Judith and HolofernesCa. 1577. Oil on canvas, 188 x 251 cm.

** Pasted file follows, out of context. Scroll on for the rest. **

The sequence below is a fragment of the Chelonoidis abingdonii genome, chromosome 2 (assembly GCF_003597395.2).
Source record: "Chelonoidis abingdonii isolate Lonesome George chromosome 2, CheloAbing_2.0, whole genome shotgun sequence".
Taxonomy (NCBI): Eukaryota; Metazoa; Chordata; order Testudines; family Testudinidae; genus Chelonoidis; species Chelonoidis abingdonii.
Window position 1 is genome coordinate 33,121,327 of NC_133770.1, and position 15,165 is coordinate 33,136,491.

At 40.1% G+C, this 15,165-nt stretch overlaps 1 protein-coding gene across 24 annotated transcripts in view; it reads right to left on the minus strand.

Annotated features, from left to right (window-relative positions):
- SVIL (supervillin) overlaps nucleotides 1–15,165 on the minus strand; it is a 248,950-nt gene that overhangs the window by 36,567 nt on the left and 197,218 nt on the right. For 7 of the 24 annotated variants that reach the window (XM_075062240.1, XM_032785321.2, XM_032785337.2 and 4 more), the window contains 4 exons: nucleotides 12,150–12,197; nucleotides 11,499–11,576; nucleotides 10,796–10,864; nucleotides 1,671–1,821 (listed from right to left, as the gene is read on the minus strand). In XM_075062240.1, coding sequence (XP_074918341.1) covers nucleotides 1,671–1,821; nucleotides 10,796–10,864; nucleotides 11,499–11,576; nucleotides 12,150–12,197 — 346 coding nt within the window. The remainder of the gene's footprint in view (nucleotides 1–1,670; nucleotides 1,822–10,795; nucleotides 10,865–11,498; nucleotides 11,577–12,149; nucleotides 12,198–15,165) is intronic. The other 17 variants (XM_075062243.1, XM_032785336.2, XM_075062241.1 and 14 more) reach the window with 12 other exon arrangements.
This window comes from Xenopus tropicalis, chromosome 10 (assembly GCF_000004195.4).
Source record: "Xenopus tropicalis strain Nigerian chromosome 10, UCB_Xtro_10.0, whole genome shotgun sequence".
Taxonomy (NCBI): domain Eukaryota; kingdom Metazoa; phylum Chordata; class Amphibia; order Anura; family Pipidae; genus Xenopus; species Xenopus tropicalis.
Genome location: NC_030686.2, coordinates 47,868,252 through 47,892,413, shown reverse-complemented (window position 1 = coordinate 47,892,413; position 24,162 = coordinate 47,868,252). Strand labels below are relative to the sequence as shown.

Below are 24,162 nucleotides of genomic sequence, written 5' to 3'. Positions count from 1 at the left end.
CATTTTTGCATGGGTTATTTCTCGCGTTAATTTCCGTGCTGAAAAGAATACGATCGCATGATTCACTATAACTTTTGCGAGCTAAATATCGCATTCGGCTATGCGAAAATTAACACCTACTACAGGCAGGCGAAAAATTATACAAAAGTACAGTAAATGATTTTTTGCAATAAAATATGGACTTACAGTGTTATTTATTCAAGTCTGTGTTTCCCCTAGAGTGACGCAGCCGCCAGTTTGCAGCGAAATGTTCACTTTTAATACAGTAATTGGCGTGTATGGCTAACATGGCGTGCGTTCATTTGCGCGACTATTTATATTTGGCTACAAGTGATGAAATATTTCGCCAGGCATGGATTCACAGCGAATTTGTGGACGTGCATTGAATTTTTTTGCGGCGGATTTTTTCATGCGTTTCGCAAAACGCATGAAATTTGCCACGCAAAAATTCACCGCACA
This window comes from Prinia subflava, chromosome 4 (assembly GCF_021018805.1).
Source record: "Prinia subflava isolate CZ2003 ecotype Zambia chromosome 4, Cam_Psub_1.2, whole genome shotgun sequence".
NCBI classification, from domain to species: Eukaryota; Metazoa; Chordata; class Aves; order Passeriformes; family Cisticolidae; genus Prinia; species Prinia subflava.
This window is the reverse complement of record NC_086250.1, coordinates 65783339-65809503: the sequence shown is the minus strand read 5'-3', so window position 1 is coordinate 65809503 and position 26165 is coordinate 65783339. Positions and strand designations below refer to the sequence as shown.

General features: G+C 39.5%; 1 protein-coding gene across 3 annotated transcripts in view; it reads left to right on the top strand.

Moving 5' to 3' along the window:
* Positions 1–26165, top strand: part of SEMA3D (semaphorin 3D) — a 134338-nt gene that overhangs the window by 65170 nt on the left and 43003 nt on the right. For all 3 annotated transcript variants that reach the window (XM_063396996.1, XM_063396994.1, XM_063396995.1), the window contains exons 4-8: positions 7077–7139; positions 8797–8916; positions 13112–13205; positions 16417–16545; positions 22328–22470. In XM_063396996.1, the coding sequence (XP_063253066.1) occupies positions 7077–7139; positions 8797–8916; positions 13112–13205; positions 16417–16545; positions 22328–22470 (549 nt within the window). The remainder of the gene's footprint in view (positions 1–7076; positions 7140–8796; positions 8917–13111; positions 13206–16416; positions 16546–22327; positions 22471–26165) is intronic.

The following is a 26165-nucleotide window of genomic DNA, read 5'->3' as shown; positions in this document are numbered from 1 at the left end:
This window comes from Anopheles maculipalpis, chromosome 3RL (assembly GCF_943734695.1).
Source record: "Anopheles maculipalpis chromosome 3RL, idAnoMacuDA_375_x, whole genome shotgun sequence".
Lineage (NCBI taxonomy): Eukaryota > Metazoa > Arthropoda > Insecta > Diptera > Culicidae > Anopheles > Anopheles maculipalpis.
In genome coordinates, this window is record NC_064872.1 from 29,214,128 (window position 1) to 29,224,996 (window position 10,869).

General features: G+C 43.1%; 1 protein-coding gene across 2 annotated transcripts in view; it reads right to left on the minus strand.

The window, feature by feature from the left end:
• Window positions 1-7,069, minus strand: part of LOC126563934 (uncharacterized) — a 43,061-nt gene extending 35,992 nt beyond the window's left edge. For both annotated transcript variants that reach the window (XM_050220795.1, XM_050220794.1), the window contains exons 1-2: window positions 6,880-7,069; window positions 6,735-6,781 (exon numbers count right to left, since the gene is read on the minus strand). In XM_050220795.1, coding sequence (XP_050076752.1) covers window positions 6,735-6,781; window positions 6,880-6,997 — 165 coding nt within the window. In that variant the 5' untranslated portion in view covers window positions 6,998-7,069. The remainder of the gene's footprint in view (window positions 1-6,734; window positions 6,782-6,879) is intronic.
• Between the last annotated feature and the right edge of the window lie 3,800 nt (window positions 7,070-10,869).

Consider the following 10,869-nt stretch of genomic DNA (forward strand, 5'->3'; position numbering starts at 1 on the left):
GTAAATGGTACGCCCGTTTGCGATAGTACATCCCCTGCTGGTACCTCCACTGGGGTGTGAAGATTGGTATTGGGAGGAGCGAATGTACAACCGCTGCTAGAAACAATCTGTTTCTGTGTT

Traditionally catalogued as a work from Tintoretto's youth, the dating of this painting has been moved to the late fifteen-seventies by recent studies. The artist draws on the Bible story (Judith 13, 9-11) but his reading of the subject is not erotic. Here, Judith wears her finest clothing to seduce Holofernes, rather than appearing nude, as was habitual in Italian Renaissance art. The action takes place in the tent of an Assyrian general and the painter has meticulously recreated its interior, carefully reproducing the quality of the metal and glass objects therein. Judith is at the center of the composition, and the bloody sword she used to decapitate Holofernes and thus free the Jewish people from his tyranny lies at her feet. The cadaver lies on a bed to her left, while a maid gets ready to put his head in a sack. The scene was clearly intended to be hung above eye-level, which explains the pronounced scorci of the bodies of Holofernes and the servant, as well as the strange perspective of the bed and table. This work belonged to the Marquis of La Ensenada and was acquired in 1760 for the Royal Collection. It is listed in the 1772 inventory of the Royal Palace.